The 12th Man: "It's almost like we're cheating"

For the past week or so, each day Texas A&M has released a countdown video highlighting an aspect of Aggie country that they'll be bringing with them to the SEC. With three days remaining until they become an official member of the SEC, today's video focuses on the unique advantage that the 12th man provides.

During his introductory press conference, Kevin Sumlin described the environment at Kyle Field as a "7 to 10 point advantage" during the day... and night games are a totally different story.

As one player describes in the video below, "With the 12th man behind us, it's almost like we're cheating."

Swarbrick: Strength of schedule should matter

Notre Dame has historically fielded one of the toughest schedules in the country year in and year out, and athletic director Jack Swarbrick wants to make sure that strength of schedule is taken into consideration when determining what four teams will compete for the national title under the new playoff system.

Much like the selection committee for the NCAA basketball tournament, Swarbick wants an emphasis to be placed the strength of schedule, along with other important factors that determine a teams success throughout the course of the season.

"One of the things we like so much about that is as much as this happened in basketball in the past decade, the selection committee will send a real message about strength of schedule. If you choose not to challenge yourself, especially in the pre-conference games, it's going to impact your rating. That's another way we think we're contributing to the vibrancy of the regular season through this process."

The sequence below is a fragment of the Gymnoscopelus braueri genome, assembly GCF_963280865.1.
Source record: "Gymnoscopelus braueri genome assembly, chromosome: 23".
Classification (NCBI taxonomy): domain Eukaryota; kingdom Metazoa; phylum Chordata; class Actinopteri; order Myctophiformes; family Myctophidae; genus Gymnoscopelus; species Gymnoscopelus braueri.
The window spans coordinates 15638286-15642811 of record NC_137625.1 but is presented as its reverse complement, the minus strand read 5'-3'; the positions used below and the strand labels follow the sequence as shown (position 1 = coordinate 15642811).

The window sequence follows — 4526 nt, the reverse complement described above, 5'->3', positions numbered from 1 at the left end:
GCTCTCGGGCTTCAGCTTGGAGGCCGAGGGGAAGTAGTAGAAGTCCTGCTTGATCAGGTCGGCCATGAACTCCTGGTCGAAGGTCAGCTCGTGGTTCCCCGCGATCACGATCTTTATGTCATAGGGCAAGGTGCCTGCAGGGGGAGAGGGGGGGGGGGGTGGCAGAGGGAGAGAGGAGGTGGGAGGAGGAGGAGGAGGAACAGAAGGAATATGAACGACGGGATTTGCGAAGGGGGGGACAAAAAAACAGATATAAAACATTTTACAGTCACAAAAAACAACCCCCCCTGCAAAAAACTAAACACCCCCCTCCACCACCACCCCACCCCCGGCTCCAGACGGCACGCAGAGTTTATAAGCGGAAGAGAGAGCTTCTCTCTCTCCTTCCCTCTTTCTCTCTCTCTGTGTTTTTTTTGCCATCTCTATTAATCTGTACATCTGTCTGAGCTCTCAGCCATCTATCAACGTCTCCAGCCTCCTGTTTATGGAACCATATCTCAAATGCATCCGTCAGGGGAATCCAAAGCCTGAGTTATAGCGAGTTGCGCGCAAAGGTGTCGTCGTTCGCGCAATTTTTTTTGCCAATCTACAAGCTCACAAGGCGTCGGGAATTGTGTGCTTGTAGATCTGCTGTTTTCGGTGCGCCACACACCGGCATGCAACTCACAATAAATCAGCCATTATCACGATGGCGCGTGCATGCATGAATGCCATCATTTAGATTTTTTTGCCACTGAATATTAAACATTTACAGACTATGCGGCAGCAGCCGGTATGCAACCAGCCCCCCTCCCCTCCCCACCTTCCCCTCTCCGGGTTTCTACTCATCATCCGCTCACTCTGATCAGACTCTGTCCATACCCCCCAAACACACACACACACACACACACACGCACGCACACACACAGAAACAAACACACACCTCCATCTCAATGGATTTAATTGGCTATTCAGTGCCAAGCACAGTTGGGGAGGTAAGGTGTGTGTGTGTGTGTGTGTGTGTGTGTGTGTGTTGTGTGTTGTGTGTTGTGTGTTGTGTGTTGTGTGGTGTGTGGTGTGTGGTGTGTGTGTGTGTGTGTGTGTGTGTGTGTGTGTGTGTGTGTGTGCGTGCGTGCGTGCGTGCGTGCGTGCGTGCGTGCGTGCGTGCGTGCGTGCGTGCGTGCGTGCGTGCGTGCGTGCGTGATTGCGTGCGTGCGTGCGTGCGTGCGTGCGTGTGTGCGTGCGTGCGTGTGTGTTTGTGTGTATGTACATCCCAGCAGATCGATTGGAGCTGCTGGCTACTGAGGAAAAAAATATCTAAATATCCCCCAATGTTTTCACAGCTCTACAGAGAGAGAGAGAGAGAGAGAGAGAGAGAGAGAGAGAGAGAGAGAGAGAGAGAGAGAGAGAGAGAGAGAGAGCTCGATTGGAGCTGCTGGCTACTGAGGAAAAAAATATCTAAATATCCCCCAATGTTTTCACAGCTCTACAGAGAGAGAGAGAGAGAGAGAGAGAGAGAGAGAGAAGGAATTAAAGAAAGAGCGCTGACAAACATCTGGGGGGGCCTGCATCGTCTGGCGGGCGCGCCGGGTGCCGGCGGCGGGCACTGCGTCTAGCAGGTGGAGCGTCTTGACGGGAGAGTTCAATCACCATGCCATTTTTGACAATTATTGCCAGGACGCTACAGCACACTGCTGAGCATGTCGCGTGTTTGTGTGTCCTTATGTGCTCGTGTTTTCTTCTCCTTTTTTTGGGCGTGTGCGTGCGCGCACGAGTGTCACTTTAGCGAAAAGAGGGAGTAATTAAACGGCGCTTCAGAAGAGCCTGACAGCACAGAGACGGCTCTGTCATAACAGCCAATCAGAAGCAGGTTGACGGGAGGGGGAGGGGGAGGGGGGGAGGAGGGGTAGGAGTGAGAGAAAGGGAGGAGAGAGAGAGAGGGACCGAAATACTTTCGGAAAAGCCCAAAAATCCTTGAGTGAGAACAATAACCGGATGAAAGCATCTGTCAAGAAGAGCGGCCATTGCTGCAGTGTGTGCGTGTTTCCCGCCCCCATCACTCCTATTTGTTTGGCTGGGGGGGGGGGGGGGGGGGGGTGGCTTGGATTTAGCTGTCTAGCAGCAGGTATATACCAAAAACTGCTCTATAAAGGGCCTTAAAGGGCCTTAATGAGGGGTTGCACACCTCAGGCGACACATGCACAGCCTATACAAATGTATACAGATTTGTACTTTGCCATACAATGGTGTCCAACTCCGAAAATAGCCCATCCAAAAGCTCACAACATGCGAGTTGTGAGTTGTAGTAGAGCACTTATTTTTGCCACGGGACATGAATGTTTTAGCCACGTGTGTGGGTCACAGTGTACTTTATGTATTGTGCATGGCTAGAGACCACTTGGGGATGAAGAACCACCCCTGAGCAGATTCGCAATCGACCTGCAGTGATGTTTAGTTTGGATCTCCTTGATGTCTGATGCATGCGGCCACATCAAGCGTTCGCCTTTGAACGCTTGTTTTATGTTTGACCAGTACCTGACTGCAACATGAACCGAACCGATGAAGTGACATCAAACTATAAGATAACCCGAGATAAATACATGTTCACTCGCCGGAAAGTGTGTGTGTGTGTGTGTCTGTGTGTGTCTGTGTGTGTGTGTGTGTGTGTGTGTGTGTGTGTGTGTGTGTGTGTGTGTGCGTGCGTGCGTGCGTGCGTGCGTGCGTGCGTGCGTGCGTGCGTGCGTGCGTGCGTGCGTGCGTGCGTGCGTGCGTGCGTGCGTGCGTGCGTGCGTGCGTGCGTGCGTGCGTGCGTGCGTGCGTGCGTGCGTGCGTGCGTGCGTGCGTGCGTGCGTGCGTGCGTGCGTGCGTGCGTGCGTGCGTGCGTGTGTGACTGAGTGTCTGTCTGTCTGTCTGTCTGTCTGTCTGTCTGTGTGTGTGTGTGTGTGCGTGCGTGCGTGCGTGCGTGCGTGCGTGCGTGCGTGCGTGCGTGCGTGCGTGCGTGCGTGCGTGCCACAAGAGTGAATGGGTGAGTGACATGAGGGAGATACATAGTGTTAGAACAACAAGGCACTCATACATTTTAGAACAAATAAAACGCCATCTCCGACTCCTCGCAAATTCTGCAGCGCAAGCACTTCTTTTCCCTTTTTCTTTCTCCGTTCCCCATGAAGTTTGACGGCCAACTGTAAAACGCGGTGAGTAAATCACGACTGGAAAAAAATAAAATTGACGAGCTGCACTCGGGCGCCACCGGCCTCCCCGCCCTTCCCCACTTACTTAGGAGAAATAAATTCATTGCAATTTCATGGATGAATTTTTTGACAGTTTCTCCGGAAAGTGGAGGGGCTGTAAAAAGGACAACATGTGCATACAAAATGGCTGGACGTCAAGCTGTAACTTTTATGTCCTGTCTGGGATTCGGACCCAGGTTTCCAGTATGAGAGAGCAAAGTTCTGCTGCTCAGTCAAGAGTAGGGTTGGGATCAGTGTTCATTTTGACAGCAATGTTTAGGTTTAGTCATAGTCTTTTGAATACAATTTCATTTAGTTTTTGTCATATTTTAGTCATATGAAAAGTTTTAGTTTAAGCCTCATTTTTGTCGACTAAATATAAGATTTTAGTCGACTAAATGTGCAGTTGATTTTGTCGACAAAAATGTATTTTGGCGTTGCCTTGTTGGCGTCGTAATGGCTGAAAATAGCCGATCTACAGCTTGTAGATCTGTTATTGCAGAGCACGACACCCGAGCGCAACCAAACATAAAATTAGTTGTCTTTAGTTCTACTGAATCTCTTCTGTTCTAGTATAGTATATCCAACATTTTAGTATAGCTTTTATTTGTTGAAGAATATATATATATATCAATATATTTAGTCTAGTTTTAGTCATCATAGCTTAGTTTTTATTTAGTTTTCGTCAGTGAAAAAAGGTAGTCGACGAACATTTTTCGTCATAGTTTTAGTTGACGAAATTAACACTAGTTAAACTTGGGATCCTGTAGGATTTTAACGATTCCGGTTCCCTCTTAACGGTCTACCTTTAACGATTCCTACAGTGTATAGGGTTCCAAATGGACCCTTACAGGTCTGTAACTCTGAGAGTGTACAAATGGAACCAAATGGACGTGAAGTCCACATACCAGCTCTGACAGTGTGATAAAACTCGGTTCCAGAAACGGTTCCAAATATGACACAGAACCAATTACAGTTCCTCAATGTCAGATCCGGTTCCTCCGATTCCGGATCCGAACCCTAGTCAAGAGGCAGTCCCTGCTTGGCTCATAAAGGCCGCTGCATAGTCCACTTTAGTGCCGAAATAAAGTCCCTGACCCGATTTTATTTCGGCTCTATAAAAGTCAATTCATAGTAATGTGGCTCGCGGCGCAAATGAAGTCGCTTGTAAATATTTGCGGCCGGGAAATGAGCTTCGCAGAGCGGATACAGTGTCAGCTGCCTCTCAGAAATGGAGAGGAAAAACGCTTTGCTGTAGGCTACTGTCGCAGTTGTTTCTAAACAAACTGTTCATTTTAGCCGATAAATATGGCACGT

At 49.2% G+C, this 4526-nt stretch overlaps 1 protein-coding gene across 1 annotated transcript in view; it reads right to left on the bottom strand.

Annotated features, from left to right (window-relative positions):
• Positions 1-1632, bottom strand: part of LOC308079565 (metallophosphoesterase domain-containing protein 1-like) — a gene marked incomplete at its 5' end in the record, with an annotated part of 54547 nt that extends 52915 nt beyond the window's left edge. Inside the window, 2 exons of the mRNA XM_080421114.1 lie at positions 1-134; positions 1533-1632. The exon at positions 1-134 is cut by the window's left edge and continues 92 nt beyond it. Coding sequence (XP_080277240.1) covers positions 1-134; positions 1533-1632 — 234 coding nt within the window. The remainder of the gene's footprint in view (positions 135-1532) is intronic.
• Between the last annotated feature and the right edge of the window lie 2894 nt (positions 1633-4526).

Swarbrick also noted that he wants to see the committe made up of people that understand the game and have at least a basic knowledge of all 121 teams. He believes that eventually the committee will be comprised of representatives of each conference, and then individuals with extensive football knowledge, but no specific conference affiliation.

"We want the sort of sophisticated analysis that says you know this team lost their first game, but their quarterback didn't play the last three quarters. The rest of their season they were undefeated, so if you factor that in, maybe they're a top-four team in the country. We want to have that level of sophistication."

However it all gets ironed out, we'll see this system in place for 12 years starting in 2014, meaning any additional changes won't take place until 2026.


Camp Video: Showdown in Siskiyou

Very nice video below from the Southern Oregon football program and their annual team camp in Ashland, Oregon. The camp was held during the first few weeks of June and is comprised of guys entering grades 9-12.

These high school players are competing hard in every drill and are getting some quality instruction from college coaches along the way. There's even some American Gladiator like competitions mixed in the as well.

There's some good footage of the coaches getting hyped up and getting after it as well. Enjoy.

NATA: "Conditioning shouldn't be used as punishment"

The National Athletic Trainers Association released a recommendation today from their annual convention in St. Louis asking coaches to stop using exercise as a form of punishment.